I am not saying anything new here. These issues have been in the Nepali discourse for many years. Seddon in his work has also referred to it. But for him to treat the present churning as a law and order problem shows how disconnected he is. But the real example of his insularity and ignorance comes from what is actually a shamefully condescending remark.
Seddon does not want federalism and does not think Nepal’s CA members know what they have got into. At the cost of nitpicking, he obviously does not know or does not remember (maybe because they don’t track constituent assembly proceedings in nice academic confines in his university) that the day the Home Minister introduced a resolution to abolish a monarchy, while reading it out, he skipped the word federal and said Nepal would be a democratic republic. It was a slip, for the written resolution did say that Nepal would be a federal democratic republic.
As soon as the minister ended, a Madhesi MP got up to object and asked the government to ensure the word federal in the resolution. It was only to insert the word federalism, Madhes burnt for 21 days and 40 people were killed in 2007; that another 10 people were killed in 2008 to ensure provinces would have a degree of autonomy; and that this has been a slogan of ethnic groups for decades. If the word federal was not there on that day when Nepal was declared a republic, many Madhesis and janjatis across parties may not have voted for the resolution. It is a part of the larger peace compact.
And Seddon still says, ‘Federalism is not necessary. Proportional representation and affirmative action would be enough to include the others.” If he had said that in 80s and 90s, may be but to say that in today’s political context does not show Seddon’s courage against present populist cry – it shows his instinctively conservative instincts and inability to open up his mind to other categories of thinking. Maybe if he stopped talking to Kathmandu liberal and left intelligentsia and got out, he and others like him would know the political sentiment and understand why federalism is ‘necessary’ and how no federalism will mean this country will get immersed in an intractable spiral of conflict.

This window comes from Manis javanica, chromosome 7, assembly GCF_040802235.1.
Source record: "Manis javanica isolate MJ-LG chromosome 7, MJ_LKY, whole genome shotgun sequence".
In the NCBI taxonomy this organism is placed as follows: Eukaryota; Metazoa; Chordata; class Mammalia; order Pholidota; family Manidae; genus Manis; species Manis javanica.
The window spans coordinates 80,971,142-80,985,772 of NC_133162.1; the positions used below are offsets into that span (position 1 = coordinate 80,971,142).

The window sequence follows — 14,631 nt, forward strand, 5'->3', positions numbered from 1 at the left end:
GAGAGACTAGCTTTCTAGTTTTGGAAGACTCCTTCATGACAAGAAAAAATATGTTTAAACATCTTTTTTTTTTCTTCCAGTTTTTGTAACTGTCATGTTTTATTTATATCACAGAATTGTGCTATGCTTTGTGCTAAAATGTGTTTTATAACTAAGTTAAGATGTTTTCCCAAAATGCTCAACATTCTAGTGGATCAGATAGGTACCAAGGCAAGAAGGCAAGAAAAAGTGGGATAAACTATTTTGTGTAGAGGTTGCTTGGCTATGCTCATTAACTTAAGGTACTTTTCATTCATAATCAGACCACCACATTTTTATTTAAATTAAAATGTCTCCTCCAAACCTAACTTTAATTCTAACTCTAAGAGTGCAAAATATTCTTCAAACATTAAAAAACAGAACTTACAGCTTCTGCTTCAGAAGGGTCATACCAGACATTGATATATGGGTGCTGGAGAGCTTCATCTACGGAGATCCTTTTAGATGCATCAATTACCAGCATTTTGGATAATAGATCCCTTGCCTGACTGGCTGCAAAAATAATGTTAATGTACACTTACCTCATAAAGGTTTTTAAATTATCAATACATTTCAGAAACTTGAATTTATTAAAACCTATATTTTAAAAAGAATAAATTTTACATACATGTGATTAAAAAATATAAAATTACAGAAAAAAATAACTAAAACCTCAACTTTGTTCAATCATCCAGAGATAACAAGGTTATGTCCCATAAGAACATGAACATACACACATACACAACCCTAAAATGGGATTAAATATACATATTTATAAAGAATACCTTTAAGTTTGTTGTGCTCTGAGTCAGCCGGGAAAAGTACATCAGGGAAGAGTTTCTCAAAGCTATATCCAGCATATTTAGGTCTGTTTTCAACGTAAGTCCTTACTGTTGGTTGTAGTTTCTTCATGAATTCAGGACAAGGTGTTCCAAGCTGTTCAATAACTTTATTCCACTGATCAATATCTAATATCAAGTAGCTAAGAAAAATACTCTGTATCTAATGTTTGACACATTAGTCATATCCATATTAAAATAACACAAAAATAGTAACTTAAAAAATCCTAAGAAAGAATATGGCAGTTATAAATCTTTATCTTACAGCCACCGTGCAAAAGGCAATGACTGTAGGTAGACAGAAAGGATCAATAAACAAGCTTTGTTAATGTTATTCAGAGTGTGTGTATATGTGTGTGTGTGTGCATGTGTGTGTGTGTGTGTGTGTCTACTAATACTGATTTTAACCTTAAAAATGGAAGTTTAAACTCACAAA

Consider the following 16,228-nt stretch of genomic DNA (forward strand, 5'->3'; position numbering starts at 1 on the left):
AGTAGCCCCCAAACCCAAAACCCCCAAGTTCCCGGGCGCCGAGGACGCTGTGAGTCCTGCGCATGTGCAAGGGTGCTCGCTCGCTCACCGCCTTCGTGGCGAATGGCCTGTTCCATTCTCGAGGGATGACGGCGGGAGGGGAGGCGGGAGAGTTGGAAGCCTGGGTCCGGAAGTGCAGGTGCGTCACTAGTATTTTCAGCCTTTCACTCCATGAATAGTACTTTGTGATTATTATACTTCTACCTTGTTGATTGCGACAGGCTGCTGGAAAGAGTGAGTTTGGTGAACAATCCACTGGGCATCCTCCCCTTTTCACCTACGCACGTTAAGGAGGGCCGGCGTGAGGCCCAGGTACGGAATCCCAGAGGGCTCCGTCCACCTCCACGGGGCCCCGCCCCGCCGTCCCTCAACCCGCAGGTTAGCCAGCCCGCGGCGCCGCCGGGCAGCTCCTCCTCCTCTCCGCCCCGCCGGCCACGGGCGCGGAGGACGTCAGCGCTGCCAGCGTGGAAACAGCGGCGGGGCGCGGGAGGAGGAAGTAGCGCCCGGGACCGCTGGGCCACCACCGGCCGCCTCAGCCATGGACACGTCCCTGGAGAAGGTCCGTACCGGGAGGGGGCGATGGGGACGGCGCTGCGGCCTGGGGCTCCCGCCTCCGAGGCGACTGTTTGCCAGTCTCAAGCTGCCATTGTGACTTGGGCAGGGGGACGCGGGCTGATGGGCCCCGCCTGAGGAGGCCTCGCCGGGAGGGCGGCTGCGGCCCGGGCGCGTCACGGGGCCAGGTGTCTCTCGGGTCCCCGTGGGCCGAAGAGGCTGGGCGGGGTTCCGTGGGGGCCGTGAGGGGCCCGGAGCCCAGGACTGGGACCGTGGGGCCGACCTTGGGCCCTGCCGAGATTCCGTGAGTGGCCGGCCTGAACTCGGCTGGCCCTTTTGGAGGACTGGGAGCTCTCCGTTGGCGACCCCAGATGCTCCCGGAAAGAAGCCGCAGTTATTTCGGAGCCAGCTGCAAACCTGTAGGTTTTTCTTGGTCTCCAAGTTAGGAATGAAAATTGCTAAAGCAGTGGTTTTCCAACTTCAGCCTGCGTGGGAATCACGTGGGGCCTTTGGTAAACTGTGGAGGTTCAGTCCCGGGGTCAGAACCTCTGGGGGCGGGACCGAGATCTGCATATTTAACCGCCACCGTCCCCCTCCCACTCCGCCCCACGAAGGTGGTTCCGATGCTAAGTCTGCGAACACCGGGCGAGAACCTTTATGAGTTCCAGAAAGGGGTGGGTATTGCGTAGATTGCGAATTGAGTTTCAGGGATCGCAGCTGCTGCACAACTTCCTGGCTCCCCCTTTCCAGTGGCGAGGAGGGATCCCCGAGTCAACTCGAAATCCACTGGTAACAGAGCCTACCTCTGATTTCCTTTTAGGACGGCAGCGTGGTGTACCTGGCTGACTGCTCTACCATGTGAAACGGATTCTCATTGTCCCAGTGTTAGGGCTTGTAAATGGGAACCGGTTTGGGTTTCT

The point of this post is not to ignore the complexities of this ambitious project – a project that seeks to, through a democratic transition, engineer an overhaul of the state structure. Of course, federalism is going to be difficult especially because we are moving from an existing unitary structure. Of course, a solely ethnicity based federal structure is a dumb and dangerous idea. Of course, identity chauvinism is wrong. Of course, we should not beat up others and throw stones. Of course, ethnic and class considerations must be seen together. And of course, this can all go wrong – with ethnic groups fighting each other, state crumbling further, and small militant groups proliferating. But that cannot be a reason not to engage in this exercise – an exercise decided by Nepali political actors in a series of agreements to deal with the discrimination faced by subjects turned citizens of Nepal. As the respected columnist CK Lal told Seddon at the talk, what we are seeing in Nepal is not identity politics, it is the politics of dignity.
Clearly, Seddon has learnt little from the rigor of Hobsbawm’s work on history or nationalism, or the empathy in his essays on ‘uncommon people’. He has learnt little from the depth of Thompson’s treatise on working class. What Seddon has is the dogma that has been the left’s bane. May left movements be saved from scholars like him, and may the likes of him stay away from Nepal.